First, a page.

From the Journals

Outpatient lenalidomide/rituximab yields long-term MCL remission

 

Key clinical point: Lenalidomide/rituximab induction and maintenance is an effective outpatient regimen for mantle cell lymphoma patients.

Major finding: After 64-months of median follow-up, 21 of 33 patients with initial responses remained in remission.

Study details: Five-year follow-up of a phase 2 single arm trial of lenalidomide/rituximab induction and maintenance in 38 patients with mantle cell lymphoma.

Disclosures: The study was supported in part by Celgene Corporation, a Clinical Translational Science Center grant, and the Lymphoma Foundation. Dr. Ruan has received research support and been a consultant for Celgene, and other coauthors reported research support and consultant relationships with the company.

Source: Ruan J et al. Blood. 2018 Sep 4. doi: 10.1182/blood-2018-07-859769.


 

FROM BLOOD

After 5 years, the combination of lenalidomide and rituximab as first-line therapy for mantle cell lymphoma (MCL) continues to show durable responses with manageable toxicities, long-term results from a phase 2 clinical trial show.

After a median follow-up of 64 months, 21 of 33 patients with initial responses remained in durable, minimal residual disease (MRD)-negative remission following induction with lenalidomide and rituximab and maintenance with those same two agents for at least 3 years.

The patients with durable responses included five who opted to discontinue maintenance after 3 years, reported Jia Ruan, MD, PhD, of Cornell University, New York, and her colleagues.

“Our long-term data provide proof of concept that an outpatient-based induction and maintenance strategy free of conventional chemotherapy is effective, safe, and feasible as first-line therapy for MCL,” they wrote. Their report was published in Blood.

In the multicenter, phase 2 single-arm study, 38 patients with untreated MCL were enrolled and treated with lenalidomide 20 mg daily on days 1-21 of each 28-day cycle for 12 cycles during induction, followed by dose reduction to 15 mg during the maintenance phase. Patients also received standard dose rituximab 375 mg/m2 weekly for 4 weeks during cycle 1, then once every other cycle.

Patients remained on treatment until disease progression, unacceptable toxicities, or study withdrawal. Patients who remained in remission after 3 years, based on routine surveillance CT scans, had the option to discontinue maintenance.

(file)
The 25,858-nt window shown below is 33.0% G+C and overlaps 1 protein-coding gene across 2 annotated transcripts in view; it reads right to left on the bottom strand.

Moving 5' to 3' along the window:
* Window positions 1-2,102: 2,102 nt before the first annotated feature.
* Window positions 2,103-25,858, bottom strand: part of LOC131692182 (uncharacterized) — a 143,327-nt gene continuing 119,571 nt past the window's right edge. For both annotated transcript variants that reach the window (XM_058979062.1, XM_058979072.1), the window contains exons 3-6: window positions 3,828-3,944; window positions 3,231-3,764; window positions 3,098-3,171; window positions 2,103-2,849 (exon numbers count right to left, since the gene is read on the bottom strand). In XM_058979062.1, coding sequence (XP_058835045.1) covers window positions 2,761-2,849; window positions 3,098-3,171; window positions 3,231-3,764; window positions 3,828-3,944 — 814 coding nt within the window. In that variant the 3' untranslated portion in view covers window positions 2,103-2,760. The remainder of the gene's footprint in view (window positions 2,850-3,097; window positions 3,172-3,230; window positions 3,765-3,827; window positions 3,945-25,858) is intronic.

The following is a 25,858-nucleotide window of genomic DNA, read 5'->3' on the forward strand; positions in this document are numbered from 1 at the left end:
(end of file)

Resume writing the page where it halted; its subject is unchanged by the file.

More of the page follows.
Of the original 38 patients enrolled, 36 were evaluable for response, including 23 with a complete response (CR) and 10 with a partial response.

At the 64-month median follow-up, neither the median progression-free survival (PFS) nor duration of response had been reached.

Overall, 21 of the 33 patients with responses (64%) had ongoing responses, including six patients with responses beyond 6 years.

Estimated 3-year and 5-year PFS rates were 80.3% and 63.9%, respectively. Respective estimated 3- and 5-year overall survival rates were 89.5% and 77.4%.

Mantle cell lymphoma international prognostic index (MIPI) scores were not associated with either response or PFS rates, but patients with high-risk MIPI scores were significantly more likely to have worse overall survival (P = .04).

Grade 3 or greater hematologic toxicities included neutropenia in 42% of patients in both induction and maintenance, anemia in 8% and 3%, thrombocytopenia in 11% and 5%, and febrile neutropenia in 3% and 5%.

Secondary primary malignancies occurred in six patients. These included five noninvasive skin cancers requiring only local therapy without the need for study interruption. Two patients, including one with a skin cancer, died from the secondary malignancies, including one from Merkel cell carcinoma and one from pancreatic cancer.

“The efficacy and survival outcome observed in our study compared favorably to those reported with lenalidomide either as single agent, or in combination with rituximab in relapsed and refractory setting, lending support for prioritizing novel agents such as lenalidomide early in the treatment sequence, to compare to conventional chemotherapy-based approach,” the investigators wrote.

The study was supported in part by Celgene Corporation, a Clinical Translational Science Center grant, and the Lymphoma Foundation. Dr. Ruan has received research support and been a consultant for Celgene, and other coauthors reported research support and consultant relationships with the company.

SOURCE: Ruan J et al. Blood. 2018 Sep 4. doi: 10.1182/blood-2018-07-859769.

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